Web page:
The 11-month-old son of a BBC Arabic cameraman has been killed in Israel's air strike against Hamas, which has triggered the most intense military operation in Palestinian territory in four years.
Jihad Misharawi, of BBC Arabic, lost his baby Omar and sister-in-law in Israel's strike, which also killed Hamas's top military man Ahmed Jabari.
"Spare a thought for Omar, 11-month son of our BBC Arabic Service colleague in Gaza, killed in today's Israeli air strike," tweeted Paul Adams, BBC World Service Washington Correspondent.
Yesterday Israel pounded the Hamas-ruled Gaza Strip with aircraft, tanks and naval gunboats, killing 13 Palestinians, including four children and five militants, and wounding a further 100.
In response, a rocket fired from Gaza killed three people in southern Israel inside an apartment. Israeli police said more than 80 rockets and mortars were fired from Gaza in the wake of Jabari's death.
Egypt, which harshly condemned the Israeli "aggression" against Gaza and called on the US to intervene, has submitted a formal request to UN secretary-general Ban Ki-moon to hold an emergency security council meeting over Israel's airstrikes.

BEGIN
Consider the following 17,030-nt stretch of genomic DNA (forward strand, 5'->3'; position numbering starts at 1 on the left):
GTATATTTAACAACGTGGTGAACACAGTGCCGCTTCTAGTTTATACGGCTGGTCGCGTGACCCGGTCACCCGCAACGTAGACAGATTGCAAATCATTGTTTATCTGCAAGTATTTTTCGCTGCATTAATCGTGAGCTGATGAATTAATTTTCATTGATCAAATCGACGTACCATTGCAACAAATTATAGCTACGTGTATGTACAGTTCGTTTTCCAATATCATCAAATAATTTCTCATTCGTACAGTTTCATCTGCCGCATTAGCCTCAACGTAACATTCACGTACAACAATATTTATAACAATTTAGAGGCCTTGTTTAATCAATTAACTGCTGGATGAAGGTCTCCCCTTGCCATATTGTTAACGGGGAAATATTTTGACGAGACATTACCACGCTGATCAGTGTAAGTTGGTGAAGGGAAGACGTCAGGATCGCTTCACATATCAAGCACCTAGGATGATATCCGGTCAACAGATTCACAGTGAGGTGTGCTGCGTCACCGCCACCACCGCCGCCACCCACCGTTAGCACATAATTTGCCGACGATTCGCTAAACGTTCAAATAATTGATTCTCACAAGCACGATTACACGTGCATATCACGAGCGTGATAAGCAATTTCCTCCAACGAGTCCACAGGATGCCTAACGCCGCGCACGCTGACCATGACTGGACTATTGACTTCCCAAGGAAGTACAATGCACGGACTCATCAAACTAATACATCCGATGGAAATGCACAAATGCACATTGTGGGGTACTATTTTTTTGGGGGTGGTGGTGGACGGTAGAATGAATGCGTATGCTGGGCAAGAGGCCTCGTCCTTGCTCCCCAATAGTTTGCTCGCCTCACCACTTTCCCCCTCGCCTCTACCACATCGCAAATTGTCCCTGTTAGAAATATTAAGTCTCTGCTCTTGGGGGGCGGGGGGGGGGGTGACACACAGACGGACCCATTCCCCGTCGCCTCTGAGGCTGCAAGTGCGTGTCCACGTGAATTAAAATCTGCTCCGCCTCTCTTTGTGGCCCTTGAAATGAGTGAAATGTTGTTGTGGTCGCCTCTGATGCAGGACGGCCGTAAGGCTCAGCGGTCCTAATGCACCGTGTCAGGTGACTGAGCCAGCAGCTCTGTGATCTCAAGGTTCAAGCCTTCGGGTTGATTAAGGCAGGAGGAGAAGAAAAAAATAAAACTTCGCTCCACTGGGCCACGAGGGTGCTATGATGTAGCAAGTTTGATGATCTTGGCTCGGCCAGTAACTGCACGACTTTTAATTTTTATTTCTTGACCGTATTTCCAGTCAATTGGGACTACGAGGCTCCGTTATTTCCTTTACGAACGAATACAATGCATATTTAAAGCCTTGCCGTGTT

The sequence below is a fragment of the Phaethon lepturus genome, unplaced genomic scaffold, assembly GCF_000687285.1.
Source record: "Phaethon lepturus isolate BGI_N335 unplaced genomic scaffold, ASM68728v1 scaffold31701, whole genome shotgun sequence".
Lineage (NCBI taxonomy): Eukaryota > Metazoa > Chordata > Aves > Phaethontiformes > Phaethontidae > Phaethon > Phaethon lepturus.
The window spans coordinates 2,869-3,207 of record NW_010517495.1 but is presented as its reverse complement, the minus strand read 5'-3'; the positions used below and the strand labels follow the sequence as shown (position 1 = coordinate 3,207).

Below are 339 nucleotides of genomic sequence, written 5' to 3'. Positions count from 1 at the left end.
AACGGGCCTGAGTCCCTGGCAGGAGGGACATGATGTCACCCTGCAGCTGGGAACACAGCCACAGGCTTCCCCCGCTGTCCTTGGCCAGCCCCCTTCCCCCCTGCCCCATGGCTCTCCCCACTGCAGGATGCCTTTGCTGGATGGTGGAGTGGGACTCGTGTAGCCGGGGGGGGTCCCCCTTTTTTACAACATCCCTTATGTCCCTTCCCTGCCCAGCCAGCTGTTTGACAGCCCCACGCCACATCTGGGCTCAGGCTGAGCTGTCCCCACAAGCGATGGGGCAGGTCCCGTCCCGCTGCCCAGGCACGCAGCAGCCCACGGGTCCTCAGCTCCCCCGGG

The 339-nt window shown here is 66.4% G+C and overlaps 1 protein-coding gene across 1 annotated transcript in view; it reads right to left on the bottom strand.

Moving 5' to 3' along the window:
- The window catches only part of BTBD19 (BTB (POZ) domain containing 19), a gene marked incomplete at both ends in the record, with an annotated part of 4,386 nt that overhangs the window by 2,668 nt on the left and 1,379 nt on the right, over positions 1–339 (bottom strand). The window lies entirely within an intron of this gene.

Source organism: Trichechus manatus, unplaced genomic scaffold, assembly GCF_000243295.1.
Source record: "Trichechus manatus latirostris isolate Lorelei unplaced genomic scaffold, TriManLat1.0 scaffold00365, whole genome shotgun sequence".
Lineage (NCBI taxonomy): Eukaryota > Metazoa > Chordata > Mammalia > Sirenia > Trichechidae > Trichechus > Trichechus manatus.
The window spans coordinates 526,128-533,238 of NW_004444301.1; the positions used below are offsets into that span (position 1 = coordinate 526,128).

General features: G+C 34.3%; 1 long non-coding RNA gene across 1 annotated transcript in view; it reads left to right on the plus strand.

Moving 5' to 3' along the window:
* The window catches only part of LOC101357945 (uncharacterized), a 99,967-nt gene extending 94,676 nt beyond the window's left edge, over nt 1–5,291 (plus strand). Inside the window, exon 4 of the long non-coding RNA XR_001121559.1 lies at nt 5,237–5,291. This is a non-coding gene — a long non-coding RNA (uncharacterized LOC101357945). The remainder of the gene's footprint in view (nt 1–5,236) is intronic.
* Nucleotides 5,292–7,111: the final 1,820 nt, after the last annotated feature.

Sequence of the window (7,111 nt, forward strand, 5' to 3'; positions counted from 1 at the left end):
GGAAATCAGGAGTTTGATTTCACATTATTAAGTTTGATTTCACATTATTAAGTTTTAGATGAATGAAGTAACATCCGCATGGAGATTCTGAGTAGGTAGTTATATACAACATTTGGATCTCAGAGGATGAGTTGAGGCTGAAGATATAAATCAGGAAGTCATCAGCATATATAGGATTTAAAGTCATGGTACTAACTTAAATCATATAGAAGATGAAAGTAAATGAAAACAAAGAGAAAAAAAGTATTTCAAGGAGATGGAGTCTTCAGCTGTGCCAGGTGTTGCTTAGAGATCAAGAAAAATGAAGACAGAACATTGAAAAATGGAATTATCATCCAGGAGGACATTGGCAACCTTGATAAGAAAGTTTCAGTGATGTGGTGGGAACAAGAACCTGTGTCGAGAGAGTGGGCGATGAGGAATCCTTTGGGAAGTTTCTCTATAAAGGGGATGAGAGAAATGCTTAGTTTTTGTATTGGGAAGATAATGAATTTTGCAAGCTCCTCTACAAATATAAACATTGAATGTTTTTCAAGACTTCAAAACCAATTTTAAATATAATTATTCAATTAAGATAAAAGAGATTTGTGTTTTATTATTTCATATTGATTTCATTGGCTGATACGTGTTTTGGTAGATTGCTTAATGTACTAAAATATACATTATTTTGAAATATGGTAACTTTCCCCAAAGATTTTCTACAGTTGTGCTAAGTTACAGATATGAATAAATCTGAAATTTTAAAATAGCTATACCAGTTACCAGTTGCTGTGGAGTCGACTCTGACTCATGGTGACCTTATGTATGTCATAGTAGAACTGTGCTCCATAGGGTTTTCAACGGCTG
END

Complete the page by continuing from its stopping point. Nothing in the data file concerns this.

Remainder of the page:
Israel's neighbour is ruled by the Muslim Brotherhood's Freedom and Justice Party, which is considered Hamas' ideological counterpart.
Meanwhile, the funeral of Jabari is taking place in Gaza City. About 400 mourners took to the streets to bury Hamas's mastermind, whose body was draped in the green flag of the Islamic militant movement.
"This crime will not weaken us. It will make us stronger and more determined to continue the path of jihad and resistance," Hamas lawmaker Mushir al-Masri said in a eulogy. "The enemy opened the battle and shall bear the consequences."
Israel said Jabari's killing was just the beginning of a broader offensive called Pillar of Defence, launched after days of rocket fire from the Gaza Strip.